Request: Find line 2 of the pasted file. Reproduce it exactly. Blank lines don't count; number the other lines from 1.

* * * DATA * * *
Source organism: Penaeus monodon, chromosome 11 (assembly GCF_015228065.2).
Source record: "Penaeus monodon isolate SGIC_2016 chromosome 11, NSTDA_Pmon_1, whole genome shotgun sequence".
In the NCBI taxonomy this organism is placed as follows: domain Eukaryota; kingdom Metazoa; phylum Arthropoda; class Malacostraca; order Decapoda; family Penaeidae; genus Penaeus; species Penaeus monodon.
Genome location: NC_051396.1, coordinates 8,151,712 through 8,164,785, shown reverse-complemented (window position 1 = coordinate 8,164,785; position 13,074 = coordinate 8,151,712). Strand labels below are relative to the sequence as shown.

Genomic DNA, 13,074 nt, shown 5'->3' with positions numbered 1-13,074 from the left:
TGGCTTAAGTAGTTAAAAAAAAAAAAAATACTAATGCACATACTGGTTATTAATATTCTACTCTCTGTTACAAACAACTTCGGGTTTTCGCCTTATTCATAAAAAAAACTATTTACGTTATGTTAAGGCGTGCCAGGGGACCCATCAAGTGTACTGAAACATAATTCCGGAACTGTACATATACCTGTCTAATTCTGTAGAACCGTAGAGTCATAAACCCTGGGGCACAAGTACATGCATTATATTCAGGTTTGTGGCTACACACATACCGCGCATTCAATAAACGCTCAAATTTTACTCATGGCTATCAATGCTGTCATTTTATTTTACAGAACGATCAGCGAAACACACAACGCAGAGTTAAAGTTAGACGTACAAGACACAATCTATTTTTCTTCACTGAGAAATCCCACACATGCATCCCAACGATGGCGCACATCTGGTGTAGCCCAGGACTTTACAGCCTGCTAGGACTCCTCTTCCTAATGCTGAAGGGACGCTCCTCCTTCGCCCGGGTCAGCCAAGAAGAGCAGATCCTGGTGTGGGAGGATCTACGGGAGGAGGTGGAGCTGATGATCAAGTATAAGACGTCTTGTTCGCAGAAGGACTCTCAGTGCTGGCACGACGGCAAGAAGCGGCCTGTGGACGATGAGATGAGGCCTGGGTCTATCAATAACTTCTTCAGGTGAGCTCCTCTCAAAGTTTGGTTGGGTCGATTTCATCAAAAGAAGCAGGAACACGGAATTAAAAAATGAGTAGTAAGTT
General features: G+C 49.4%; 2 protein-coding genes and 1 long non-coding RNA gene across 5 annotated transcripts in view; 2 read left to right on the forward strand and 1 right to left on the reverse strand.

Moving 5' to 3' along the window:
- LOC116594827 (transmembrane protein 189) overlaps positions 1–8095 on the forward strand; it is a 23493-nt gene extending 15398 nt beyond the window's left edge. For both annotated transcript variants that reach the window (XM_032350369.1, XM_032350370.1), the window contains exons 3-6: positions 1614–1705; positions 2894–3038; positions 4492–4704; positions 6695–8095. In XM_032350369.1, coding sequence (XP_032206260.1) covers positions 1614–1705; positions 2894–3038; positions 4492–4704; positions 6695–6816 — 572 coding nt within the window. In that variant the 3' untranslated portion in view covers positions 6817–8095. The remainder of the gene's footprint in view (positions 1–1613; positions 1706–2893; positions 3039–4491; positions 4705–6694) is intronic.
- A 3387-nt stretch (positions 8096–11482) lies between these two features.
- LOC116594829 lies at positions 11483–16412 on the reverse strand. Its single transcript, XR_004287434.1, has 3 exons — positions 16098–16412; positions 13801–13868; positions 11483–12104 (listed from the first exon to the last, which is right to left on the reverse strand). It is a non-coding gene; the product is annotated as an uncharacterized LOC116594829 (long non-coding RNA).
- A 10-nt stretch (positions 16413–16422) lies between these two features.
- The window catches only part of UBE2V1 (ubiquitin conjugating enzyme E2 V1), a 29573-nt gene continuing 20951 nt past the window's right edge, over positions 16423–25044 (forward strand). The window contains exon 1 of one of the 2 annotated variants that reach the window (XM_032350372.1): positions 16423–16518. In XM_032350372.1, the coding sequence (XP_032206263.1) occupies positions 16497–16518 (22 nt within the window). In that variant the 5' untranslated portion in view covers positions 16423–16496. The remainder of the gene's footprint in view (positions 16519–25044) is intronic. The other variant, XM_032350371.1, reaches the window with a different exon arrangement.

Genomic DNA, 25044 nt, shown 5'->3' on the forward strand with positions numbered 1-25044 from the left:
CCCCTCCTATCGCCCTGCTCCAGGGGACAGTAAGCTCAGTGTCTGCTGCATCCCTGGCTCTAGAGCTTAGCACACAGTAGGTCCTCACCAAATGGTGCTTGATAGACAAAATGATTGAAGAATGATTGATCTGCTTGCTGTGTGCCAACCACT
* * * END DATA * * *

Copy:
Source record: "Penaeus monodon isolate SGIC_2016 chromosome 11, NSTDA_Pmon_1, whole genome shotgun sequence".